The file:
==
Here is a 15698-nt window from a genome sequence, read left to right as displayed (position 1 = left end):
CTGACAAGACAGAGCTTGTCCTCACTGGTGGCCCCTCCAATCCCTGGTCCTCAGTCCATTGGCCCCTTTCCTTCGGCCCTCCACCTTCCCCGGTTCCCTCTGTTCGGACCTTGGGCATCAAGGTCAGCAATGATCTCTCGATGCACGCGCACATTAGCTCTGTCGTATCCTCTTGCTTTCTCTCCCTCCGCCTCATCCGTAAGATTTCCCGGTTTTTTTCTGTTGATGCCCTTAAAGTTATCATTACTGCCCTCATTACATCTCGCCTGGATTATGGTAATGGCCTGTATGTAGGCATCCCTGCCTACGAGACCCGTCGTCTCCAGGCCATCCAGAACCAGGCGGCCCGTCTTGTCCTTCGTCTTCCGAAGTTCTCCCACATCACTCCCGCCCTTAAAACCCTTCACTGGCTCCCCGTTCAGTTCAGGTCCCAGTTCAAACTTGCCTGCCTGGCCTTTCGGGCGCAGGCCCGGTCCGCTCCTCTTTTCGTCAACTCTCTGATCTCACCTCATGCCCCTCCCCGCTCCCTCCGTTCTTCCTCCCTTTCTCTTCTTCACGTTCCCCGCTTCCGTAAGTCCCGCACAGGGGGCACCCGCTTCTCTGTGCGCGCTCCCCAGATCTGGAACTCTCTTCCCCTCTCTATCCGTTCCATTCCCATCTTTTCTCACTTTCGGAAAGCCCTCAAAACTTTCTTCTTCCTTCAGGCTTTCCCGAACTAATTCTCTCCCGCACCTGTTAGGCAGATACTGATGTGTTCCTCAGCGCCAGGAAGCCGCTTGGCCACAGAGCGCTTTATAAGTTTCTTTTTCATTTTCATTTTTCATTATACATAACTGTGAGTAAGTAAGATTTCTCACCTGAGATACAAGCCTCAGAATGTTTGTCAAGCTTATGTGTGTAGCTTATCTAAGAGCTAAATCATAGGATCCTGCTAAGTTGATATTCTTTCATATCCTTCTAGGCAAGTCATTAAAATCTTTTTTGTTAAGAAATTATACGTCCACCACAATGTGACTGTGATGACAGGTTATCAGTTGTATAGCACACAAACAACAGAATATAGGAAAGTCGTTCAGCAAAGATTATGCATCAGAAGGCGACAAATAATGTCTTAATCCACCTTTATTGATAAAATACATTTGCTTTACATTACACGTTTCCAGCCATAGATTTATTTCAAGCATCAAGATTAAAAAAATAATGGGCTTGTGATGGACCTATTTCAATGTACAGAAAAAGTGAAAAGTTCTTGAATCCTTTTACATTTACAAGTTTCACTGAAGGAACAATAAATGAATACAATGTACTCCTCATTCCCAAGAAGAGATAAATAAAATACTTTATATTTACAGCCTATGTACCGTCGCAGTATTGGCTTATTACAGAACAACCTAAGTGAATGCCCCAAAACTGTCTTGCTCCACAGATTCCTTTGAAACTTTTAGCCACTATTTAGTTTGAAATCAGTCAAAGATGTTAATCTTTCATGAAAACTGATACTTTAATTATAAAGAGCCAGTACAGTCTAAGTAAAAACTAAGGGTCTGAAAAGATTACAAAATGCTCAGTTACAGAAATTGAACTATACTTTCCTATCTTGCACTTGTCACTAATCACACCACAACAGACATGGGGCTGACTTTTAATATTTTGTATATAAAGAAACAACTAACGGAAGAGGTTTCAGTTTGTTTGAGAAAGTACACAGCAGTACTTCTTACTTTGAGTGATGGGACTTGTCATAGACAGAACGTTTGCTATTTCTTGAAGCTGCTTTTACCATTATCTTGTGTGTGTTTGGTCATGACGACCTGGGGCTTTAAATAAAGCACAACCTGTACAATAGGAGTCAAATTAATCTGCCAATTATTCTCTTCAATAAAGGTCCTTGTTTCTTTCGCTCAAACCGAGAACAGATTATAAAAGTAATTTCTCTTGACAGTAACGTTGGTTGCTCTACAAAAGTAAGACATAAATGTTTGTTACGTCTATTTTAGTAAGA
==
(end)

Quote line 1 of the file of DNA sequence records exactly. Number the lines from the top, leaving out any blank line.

Here is a 15698-nt window from a genome sequence, read left to right as displayed (position 1 = left end):